1. What is the name of planet A in the above picture?

A).. B).. C).. D).. E).. |

2. What is the name of planet B in the above picture?

A)... B)... C)... D)... E)... |

3. The planets shown in the figure are sometimes called the outer planets. Why?

A)... B)... C)... D)... E)... |

4. The average density of an object is defined as its

A)... B)... C)... D)... E)... |

You can find a planet or star's average density by dividing its mass M by
4R^{3}/3, where R is its radius. In doing such calculations you need to be SURE to use the proper units. Density is often expressed in grams per cubic cm. Therefore the mass must be in grams and the radius in cm.

For example, suppose we want to calculate the density of Uranus. We therefore
need its mass and radius which we can find in a table of properties of planets. Its mass is 8.68x10^{25} kg. Its radius is 25,559 km. Round this off in the following to 2.6x10^{4} km.

We first convert the mass to grams. One kg = 1000 grams.

Therefore to convert Kgs to gms, simply multiply by 1000 = 10^{3}.

5. What is Uranus's mass in gm?

A)...^{28}.B)... ^{75}. C)... ^{22}. |

We must next convert the radius in km to a radius in cm.

1 km = 1000 meters and 1 meter = 100 cm.

Therefore 1 km = 1000x100 =10^{5} cm.

**Thus, to convert km to cm, multiply by 10 ^{5}. **

6. What is Uranus' radius in cm?

A)...^{-1}.B)... ^{9}. C)... ^{20} |

To now find the density of Uranus. we insert the mass and radius into the formula

= M/(4R^{3}/3)

= 8.68x10^{28}/(4(2.6x10^{9})^{3}/3)

= 8.68x10^{28} /(4x3.14..x(2.6^{3}x10^{9x3}/3)

= 8.68x 10 ^{28-27}/(73.6)

= 1.18 gm/cm^{3}.

You can also find the density of an object by comparing its mass and radius to the mass and radius of an object of known density as follows: a) Increasing the mass by a given factor, increases the density by the same amount.. b) Increasing the radius by a given factor, decreases the density by the amount cubed.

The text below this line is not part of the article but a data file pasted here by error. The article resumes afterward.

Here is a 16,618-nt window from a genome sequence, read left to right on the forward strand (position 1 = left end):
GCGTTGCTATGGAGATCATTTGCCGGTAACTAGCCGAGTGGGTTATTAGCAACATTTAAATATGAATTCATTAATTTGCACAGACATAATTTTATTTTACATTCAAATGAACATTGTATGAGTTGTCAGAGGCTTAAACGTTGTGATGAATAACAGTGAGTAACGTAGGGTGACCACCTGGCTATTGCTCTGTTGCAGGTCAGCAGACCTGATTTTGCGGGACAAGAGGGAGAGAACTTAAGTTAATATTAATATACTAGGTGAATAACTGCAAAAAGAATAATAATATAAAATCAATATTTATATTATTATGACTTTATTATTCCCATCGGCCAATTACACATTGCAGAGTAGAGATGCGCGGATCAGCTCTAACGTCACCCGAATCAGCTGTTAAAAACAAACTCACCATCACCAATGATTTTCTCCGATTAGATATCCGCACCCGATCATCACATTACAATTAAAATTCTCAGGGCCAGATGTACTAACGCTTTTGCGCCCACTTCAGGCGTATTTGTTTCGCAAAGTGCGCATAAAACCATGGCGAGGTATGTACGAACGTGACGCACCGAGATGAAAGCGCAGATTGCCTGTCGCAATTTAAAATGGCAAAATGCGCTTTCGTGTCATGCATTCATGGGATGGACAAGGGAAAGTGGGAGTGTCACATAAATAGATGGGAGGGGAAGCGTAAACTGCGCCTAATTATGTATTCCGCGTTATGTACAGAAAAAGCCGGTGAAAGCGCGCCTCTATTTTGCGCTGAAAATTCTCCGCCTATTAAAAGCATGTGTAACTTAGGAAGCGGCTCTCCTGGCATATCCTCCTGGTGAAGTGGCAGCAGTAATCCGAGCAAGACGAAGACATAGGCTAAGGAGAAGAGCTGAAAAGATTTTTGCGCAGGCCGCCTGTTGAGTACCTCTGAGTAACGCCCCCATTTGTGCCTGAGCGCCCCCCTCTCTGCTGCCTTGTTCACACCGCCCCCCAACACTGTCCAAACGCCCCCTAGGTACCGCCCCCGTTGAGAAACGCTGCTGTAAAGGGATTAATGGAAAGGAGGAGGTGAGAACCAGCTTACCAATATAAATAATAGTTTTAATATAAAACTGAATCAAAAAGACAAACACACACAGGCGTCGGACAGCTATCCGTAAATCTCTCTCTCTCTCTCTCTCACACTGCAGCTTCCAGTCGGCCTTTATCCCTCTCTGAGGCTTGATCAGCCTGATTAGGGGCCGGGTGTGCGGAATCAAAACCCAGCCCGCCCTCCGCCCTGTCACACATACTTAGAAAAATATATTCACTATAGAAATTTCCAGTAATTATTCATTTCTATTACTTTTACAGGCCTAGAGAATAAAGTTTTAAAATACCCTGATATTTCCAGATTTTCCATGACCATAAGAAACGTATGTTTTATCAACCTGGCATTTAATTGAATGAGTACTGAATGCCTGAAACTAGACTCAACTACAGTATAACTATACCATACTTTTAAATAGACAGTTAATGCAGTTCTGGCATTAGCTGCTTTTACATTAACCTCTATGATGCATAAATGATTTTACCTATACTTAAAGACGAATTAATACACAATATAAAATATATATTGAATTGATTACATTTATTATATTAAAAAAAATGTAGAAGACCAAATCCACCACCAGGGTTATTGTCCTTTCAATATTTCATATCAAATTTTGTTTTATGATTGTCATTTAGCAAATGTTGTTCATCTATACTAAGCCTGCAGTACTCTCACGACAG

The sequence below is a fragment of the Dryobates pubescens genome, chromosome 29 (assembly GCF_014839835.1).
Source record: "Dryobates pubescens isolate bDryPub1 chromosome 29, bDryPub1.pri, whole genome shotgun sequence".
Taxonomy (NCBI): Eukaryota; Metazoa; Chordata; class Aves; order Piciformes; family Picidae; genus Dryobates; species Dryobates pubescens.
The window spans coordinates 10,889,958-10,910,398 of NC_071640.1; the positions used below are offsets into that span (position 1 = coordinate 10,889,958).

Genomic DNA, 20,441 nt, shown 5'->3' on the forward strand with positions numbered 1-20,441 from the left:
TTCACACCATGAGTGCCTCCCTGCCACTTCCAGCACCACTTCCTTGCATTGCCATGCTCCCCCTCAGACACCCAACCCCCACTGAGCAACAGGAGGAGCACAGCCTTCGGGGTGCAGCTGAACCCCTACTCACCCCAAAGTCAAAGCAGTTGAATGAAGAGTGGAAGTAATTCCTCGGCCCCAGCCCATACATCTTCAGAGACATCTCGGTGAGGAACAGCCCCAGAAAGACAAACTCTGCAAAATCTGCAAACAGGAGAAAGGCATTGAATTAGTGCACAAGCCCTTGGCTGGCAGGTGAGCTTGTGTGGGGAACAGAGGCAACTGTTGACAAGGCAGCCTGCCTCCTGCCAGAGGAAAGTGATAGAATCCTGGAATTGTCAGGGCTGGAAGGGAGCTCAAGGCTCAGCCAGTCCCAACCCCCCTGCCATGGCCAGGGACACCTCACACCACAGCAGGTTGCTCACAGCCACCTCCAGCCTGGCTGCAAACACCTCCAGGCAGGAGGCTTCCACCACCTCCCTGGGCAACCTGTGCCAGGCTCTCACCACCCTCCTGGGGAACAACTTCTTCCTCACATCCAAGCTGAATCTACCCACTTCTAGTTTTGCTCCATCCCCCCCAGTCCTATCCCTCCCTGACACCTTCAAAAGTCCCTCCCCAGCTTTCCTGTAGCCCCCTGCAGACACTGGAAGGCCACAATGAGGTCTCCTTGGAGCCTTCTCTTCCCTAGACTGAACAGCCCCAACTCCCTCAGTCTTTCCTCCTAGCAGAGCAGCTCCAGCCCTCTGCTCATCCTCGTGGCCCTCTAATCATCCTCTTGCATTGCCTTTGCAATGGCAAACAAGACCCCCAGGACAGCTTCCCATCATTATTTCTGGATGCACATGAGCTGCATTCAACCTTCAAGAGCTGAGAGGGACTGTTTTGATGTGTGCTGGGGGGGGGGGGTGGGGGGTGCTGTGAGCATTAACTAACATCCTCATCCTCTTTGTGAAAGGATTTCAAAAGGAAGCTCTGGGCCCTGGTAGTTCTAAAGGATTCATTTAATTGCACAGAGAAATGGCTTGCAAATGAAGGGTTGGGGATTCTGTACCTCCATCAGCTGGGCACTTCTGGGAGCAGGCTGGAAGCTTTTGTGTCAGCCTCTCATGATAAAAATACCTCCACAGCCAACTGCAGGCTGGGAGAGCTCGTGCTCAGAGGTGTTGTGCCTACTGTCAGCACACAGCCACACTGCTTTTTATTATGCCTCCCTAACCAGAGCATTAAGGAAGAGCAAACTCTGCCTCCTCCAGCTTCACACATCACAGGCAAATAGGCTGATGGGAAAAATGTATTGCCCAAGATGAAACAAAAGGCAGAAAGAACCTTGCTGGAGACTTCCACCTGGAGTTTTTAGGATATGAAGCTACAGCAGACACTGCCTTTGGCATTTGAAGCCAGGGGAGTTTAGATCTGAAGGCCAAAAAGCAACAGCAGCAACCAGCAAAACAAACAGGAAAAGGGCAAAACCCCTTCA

For example: If its mass were the same as the Earth's but its radius were 3
times larger, its density would be 5 gm/cm^{3} /(3^{3}) = 5/27 = 0.185 (approx).
Likewise, if its radius were the same but its mass were 3 times larger, its density would be 5 gm/cm^{3} X 3 = 15 gm/cm^{3}.

7. The Earth's density is about 5 gm/cm ^{3}. If an object's mass were ten times larger and its size the same as the Earth's, its density (in gm/cm^{3}) would be

A)... B)... C)... D)... E)... |

Now combine these results to find the density of Jupiter.

8. Jupiter is 300 times more massive than the Earth and its radius is 10 times larger. What is its density in gm/cm

A)... B)... C)... D)... E)... |

9. Rock has a density of about 3 gm/cm ^{3}, and iron has a density
of about 8 gm/cm ^{3}. What does this suggest about what Jupiter is made of?

A)... B)... C)... D)... |

10. Why do Neptune and Uranus look so blue?

A)... B)... C)... D)... E)... |

11. The planet Neptune is named for what deity?

A)... B)... C)... D)... E)... |

12. The planet Jupiter is named for the Roman King of the Gods. Why is this name appropriate for the planet?

A)... B)... C)... D)... E)... |

13. The planet Pluto is named for what deity?

A)... B)... C)... D)... E)... |

14. What are some reasons that some astronomers feel that Pluto should not be considered an Jovian planet?

A)... B)... C)... D)... E)... |

15. The picture of Jupiter above shows strongly colored bands. These are caused by

A)... B)... C)... D)... E)... |

16. The Coriolis effect plays a role in creating Jupiter's

A)... B)... C)... D)... E)... |

17.The Coriolis effect itself arises because a planet

A)... B)... C)... D)... E)... |

The Coriolis Effect occurs when an object moves across the surface or through
the atmosphere of a spinning planet. Even though the object moves in a
straight line as seen by an observer in space, it moves along a *curved*
path as seen by an observer on the planet. This "twists" air currents that
would otherwise flow from pole to equator into currents that flow around
the planet. Earth's tradewinds and westerlies (such as the jet stream)
arise this way. On the outer planets they create the cloud bands we see
there.

In watching the animation, note that the particle that starts at the pole moves in a straight line (vertically up the screen) but its track on the Earth is curved.

Animation showing how the Coriolis Effect Arises

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